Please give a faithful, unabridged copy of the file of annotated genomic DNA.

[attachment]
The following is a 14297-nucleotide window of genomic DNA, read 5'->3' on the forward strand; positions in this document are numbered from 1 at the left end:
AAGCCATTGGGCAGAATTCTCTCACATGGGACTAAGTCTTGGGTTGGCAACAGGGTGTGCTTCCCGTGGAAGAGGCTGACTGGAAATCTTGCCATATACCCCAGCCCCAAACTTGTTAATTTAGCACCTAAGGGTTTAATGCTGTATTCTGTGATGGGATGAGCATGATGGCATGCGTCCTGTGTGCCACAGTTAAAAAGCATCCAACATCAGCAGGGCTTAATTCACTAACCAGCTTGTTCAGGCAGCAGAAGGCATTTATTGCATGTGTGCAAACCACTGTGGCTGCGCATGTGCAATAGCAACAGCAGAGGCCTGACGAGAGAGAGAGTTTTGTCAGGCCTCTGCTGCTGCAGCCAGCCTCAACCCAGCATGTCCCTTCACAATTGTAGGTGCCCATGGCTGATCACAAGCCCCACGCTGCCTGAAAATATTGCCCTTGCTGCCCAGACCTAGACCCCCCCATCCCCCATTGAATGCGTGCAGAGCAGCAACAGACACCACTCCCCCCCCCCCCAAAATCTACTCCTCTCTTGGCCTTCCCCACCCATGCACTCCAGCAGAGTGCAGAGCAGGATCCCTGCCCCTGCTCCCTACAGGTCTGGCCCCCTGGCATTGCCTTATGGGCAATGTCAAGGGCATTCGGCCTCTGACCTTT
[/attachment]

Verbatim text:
The following is a 14297-nucleotide window of genomic DNA, read 5'->3' on the forward strand; positions in this document are numbered from 1 at the left end:
AAGCCATTGGGCAGAATTCTCTCACATGGGACTAAGTCTTGGGTTGGCAACAGGGTGTGCTTCCCGTGGAAGAGGCTGACTGGAAATCTTGCCATATACCCCAGCCCCAAACTTGTTAATTTAGCACCTAAGGGTTTAATGCTGTATTCTGTGATGGGATGAGCATGATGGCATGCGTCCTGTGTGCCACAGTTAAAAAGCATCCAACATCAGCAGGGCTTAATTCACTAACCAGCTTGTTCAGGCAGCAGAAGGCATTTATTGCATGTGTGCAAACCACTGTGGCTGCGCATGTGCAATAGCAACAGCAGAGGCCTGACGAGAGAGAGAGTTTTGTCAGGCCTCTGCTGCTGCAGCCAGCCTCAACCCAGCATGTCCCTTCACAATTGTAGGTGCCCATGGCTGATCACAAGCCCCACGCTGCCTGAAAATATTGCCCTTGCTGCCCAGACCTAGACCCCCCCATCCCCCATTGAATGCGTGCAGAGCAGCAACAGACACCACTCCCCCCCCCCCCAAAATCTACTCCTCTCTTGGCCTTCCCCACCCATGCACTCCAGCAGAGTGCAGAGCAGGATCCCTGCCCCTGCTCCCTACAGGTCTGGCCCCCTGGCATTGCCTTATGGGCAATGTCAAGGGCATTCGGCCTCTGACCTTT